Pentecost Sunday is the day we celebrate the Church’s birthday. On Pentecost, a chaotic wind blew through the lives of the disciples hidden in a room in Jerusalem and changed their lives forever. That wind filled the disciples with the flame of the Holy Spirit and they began preaching the good news of Jesus Christ in languages they’d rarely heard much less spoken. “In the last days, God declares, I will pour out my Spirit upon all flesh, and your sons and your daughters shall prophesy…”
And suddenly everything is changed. There is a new normal, a new way of relating to God, a new way of being God’s community. Even though some people dismiss the birth of this new way of experiencing God as the slurred speech of men drunk on new wine at nine o’clock in the morning, the Spirit doesn’t care! The Church, Christ’s Church, the body of Christ in the world is born through the power of the Holy Spirit! And throughout the book of Acts we watch the Church grow from 11 men plus some women hiding in a room (Lk 24:33) to 120 people (Acts 1:15) to 3120 people (Acts 2:41) to 8120 (Acts 4:4) and beyond. All by the work of the Spirit!
Today, over 2000 years later, we find ourselves in a similar situation that those disciples were in -- in a world of change and chaos, of new normal and transformation, of unpredictability and the uncontrollable work of the Holy Spirit in our midst.
No, the Church is not dead as some might suggest. Nor has the Church been closed during Covid as others might suggest. The Church is alive – for the Body of Christ is risen and will live eternally! But the Church is changing. Whether we want it to or not, whether we dismiss it as the work of drunkenness or see it as God’s possibilities being made real, the Church is becoming new. This was already happening pre-Covid; it’s just that the virus and its consequences have moved up the timetable a lot.
During the past 2000 years, Christ’s Church has looked and functioned in many and various ways in different times and different places. We as the body of Christ, gathered and empowered by the Spirit, have explored, experimented with, even rejected different ways of being Church. Some of those ways needed to be rejected and buried for they were (and are) not images of Christ in the world. Other ways simply morphed into a new way of being Christ’s Church that was more able to fulfill its mission in the world.
The question before us today yet again is: What does it mean to be Church, the body of Christ? For the past weeks, we have been discussing this question publicly and privately (whether we knew it or not) as we struggled to determine how we were/are going to open the doors to our worship spaces. Even the president weighed into this conversation.
But as many Christians across the denominations have pointed out, Christ’s Church never closed. Church has been open and fulfilling its mission the whole time. Church has been worshiping and hearing the Word differently and serving others differently and helping the Spirit form faith differently and supporting and loving one another differently, but the Church never closed! Because Christ’s Church never closes! The Church lives as Christ lives!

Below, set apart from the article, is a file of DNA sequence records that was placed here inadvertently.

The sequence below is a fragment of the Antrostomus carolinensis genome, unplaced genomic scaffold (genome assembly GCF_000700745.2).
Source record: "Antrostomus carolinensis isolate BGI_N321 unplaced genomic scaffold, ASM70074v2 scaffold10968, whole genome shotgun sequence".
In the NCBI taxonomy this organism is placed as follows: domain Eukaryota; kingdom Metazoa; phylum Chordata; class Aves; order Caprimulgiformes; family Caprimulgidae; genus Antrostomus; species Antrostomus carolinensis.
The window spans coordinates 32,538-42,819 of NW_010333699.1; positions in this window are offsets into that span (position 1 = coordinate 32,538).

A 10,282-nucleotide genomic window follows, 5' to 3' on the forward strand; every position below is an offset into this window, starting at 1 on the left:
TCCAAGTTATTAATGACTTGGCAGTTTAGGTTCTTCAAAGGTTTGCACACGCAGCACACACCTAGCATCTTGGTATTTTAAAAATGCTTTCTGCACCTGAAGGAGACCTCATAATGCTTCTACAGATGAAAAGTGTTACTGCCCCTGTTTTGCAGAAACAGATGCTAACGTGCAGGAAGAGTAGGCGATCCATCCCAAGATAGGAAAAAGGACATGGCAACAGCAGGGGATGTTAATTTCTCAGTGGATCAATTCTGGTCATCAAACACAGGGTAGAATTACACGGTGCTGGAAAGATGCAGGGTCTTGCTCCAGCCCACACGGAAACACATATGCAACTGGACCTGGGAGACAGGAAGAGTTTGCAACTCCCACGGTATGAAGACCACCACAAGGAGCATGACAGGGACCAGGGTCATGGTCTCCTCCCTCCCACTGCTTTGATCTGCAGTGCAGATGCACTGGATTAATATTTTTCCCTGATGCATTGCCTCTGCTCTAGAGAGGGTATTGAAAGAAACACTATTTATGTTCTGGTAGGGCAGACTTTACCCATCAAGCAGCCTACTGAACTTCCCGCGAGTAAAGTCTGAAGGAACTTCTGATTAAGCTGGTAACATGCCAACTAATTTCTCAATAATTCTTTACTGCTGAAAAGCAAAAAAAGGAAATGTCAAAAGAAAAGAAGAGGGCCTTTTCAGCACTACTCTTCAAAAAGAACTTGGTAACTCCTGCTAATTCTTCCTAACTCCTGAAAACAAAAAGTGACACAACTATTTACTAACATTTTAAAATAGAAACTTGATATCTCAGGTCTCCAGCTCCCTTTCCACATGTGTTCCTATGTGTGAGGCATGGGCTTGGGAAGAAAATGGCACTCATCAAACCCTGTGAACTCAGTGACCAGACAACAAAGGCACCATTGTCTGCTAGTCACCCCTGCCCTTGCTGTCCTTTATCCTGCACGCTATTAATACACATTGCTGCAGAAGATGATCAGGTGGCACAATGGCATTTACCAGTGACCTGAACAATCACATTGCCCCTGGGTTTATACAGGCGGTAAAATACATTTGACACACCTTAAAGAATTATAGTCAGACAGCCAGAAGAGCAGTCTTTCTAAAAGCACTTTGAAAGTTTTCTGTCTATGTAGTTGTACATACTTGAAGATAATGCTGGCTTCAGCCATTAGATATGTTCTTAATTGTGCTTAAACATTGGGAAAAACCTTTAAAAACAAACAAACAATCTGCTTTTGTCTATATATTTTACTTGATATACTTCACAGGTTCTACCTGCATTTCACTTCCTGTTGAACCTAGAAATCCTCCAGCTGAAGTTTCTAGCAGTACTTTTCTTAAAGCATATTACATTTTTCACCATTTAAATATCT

What does it mean to be the Church, Christ’s body in the world, during and post-Covid? I think it is time we revisit this question as congregations as well as synods, as laity as well as clergy. We need to ask hard questions about things like: Where is the Spirit moving in the Church? How do we follow Christ as the Church? What is the role of our buildings and property as we live as Church? Is the church a place/space or is the Church a community empowered by a Spirit that blows us out of our doors like a chaotic wind so that we can proclaim Christ in word and deed?
One thing for sure is that the Church isn’t going to be God’s community in the same way as we were pre-Covid. The Spirit is working among us and yes, its frightening, uncertain, and uncontrollable, the same way it was for those disciples in that room 2000 years ago. But we do have choice in the transformation that the Spirit is bringing among us. We can choose to resist the Spirit’s work, putting up road blocks at every turn to hang onto what has always been done before. We can choose to leave or hide, pretending this isn’t happening. Or we can take faithful risks, stepping out little by little (or sometimes a lot) to explore and experiment with what God might be doing with Christ’s Church in 2020 and beyond.
Over the next week as you celebrate Pentecost (and search through your drawers for something red to wear that day), I’d like you to ponder and pray about what it means to be Christ’s Church in the world? And try to remove the building from the center of your definition. For the Church is not a place or a space. The Church is a community, the community of Christ through which we hear and (hopefully) experience how much God loves us and then in turn, loves God’s love into the world around us.
Happy Birthday Church! Come, Holy Spirit, Come! Bishop Laurie